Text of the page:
4.5 Positive tipping cascades

Sibel Eker, Jürgen Scheffran, Timothy M. Lenton, Caroline Zimm, Steven R. Smith, Deepthi Swamy, Tom Powell

Sibel Eker, Jürgen Scheffran, Timothy M. Lenton, Caroline Zimm, Steven R. Smith, Deepthi Swamy, Tom Powell

Key messages

  • Cascading effects can occur across sociotechnical systems when one sector drives the cost of a shared technology down, or when the output of one sector provides a low cost input to others. Similar relationships exist across sociopolitical systems that amplify the impact of norm, behaviour and policy changes.
  • Super-leverage points can exist where interventions can tip multiple systems across multiple sectors in a domino effect. Public authorities and non-governmental agents can both play a role in triggering cascades through super-leverage points.  
  • Governmental positive tipping interventions for rapid climate and sustainability action can benefit from the indirect influence of policies on society, such as norm-setting. Non-governmental positive tipping interventions can harness the influence of social change on policy, indicated by climate litigation, green voting, discourse change and civic action. 
  • Cascade management requires all actors from governments to industry and civil society to adopt a systems thinking approach.


  • Government, business, finance and research sectors need a coordinated, ideally international, approach to designing and implementing strategies to activate super-leverage points.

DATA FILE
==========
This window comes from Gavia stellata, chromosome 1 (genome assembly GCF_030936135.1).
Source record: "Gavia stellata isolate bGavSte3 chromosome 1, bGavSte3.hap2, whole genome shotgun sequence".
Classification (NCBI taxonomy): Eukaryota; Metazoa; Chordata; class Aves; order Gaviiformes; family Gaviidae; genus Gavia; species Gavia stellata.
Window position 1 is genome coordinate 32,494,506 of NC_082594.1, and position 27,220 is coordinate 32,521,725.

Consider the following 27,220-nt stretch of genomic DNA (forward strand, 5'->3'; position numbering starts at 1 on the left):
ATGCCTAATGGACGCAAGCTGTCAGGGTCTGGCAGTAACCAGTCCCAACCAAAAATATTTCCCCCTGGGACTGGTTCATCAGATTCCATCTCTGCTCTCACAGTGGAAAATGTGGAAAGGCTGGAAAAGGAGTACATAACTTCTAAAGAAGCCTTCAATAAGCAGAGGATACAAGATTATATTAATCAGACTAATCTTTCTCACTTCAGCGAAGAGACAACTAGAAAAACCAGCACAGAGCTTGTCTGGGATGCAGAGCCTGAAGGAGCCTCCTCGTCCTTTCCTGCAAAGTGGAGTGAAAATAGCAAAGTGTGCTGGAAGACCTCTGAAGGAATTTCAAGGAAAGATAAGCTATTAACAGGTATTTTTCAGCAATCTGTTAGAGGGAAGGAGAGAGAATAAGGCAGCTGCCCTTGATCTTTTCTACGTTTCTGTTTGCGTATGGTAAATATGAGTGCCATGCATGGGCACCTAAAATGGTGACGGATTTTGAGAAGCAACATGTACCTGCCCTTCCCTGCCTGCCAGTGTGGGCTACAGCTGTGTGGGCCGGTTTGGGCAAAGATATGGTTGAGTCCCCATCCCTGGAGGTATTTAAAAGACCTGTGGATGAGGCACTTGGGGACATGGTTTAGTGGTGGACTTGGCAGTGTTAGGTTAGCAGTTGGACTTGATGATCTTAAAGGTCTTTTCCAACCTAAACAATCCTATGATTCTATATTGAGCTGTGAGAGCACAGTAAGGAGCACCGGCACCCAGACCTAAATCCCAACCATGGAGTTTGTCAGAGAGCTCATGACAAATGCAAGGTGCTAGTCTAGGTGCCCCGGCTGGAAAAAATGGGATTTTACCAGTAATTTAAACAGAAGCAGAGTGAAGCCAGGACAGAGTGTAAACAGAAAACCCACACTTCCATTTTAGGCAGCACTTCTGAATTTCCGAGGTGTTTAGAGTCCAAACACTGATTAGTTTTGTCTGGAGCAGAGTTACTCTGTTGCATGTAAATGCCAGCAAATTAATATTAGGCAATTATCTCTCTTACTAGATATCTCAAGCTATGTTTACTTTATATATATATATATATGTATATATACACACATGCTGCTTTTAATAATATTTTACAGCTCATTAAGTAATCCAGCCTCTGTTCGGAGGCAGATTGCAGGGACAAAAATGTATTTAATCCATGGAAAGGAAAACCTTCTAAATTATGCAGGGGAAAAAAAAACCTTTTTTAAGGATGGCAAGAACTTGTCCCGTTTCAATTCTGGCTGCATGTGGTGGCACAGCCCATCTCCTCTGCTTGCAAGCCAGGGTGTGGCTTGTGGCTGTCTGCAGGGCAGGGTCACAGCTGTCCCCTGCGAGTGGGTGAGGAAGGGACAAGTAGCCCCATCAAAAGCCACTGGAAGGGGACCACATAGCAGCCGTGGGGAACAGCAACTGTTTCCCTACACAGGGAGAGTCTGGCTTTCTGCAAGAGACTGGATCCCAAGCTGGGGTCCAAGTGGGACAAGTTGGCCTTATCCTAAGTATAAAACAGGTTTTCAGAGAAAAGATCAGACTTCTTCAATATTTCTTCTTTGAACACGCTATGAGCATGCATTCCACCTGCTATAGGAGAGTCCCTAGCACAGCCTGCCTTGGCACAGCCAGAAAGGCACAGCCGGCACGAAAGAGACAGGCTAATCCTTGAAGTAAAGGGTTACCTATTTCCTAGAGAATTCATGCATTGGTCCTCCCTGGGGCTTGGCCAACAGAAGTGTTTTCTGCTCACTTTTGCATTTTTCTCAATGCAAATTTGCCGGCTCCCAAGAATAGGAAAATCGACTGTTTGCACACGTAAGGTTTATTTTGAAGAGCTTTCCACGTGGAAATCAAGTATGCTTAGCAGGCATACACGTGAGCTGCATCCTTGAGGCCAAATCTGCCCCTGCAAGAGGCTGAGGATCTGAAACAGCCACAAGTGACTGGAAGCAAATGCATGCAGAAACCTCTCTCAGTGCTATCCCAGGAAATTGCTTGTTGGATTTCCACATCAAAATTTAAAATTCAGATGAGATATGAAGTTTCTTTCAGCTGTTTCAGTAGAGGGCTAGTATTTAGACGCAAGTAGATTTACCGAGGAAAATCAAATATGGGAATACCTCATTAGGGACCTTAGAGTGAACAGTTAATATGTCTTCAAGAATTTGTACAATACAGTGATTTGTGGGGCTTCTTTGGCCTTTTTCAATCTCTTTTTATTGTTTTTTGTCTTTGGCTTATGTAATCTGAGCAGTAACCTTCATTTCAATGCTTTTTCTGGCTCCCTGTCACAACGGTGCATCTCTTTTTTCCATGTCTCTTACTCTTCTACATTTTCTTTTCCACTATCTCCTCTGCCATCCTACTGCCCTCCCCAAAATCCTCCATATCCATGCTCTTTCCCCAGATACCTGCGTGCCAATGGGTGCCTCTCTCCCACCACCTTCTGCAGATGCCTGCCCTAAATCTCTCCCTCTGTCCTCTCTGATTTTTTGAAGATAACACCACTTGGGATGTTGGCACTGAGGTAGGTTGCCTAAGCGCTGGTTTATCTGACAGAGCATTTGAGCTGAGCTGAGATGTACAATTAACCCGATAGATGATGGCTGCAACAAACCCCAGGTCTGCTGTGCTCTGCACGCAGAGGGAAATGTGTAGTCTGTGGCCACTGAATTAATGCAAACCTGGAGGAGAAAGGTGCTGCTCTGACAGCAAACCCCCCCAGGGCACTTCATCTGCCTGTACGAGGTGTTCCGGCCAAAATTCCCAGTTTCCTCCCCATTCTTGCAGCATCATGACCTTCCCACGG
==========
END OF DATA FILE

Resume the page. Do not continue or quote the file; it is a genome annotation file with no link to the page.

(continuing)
For example, to implement green ammonia blending mandates for fertiliser manufacturing could trigger a tipping point in demand for hydrogen electrolysers, which would reduce the production costs of green hydrogen, and thereby increase the economic viability of green hydrogen-based solutions in other sectors, including steel production and shipping


Cascading effects through cross-system interactions is one of the biggest promises of positive tipping points to create rapid climate and sustainability action. Several channels exist through which a strategic input can trigger secondary impacts for a disproportionately large positive response. We need to balance positive and negative feedback loops across systems for managing cascades. There are various agents that can trigger cascades. We need early warning systems and empirical evidence, either based on observational data or simulations, on interventions that can trigger cascades towards and beyond a positive tipping point.

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